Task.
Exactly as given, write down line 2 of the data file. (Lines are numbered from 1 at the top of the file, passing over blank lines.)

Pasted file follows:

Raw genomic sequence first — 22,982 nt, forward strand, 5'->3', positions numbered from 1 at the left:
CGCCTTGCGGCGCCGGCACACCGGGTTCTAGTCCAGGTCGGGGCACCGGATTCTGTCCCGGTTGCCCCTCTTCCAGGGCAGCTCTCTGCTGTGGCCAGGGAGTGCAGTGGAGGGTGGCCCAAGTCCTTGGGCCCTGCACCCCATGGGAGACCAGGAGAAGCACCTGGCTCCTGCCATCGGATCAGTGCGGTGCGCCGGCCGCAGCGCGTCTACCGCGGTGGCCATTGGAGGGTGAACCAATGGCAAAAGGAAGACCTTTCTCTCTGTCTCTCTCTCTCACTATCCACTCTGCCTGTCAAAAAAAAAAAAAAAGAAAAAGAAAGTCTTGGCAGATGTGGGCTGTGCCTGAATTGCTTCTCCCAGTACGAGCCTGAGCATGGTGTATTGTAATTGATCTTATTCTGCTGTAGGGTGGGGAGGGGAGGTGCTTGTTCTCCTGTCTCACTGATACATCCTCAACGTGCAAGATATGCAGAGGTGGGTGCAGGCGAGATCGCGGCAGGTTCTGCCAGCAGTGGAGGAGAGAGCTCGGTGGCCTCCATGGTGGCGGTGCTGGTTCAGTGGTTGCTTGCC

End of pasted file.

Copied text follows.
CGCCTTGCGGCGCCGGCACACCGGGTTCTAGTCCAGGTCGGGGCACCGGATTCTGTCCCGGTTGCCCCTCTTCCAGGGCAGCTCTCTGCTGTGGCCAGGGAGTGCAGTGGAGGGTGGCCCAAGTCCTTGGGCCCTGCACCCCATGGGAGACCAGGAGAAGCACCTGGCTCCTGCCATCGGATCAGTGCGGTGCGCCGGCCGCAGCGCGTCTACCGCGGTGGCCATTGGAGGGTGAACCAATGGCAAAAGGAAGACCTTTCTCTCTGTCTCTCTCTCTCACTATCCACTCTGCCTGTCAAAAAAAAAAAAAAAGAAAAAGAAAGTCTTGGCAGATGTGGGCTGTGCCTGAATTGCTTCTCCCAGTACGAGCCTGAGCATGGTGTATTGTAATTGATCTTATTCTGCTGTAGGGTGGGGAGGGGAGGTGCTTGTTCTCCTGTCTCACTGATACATCCTCAACGTGCAAGATATGCAGAGGTGGGTGCAGGCGAGATCGCGGCAGGTTCTGCCAGCAGTGGAGGAGAGAGCTCGGTGGCCTCCATGGTGGCGGTGCTGGTTCAGTGGTTGCTTGCC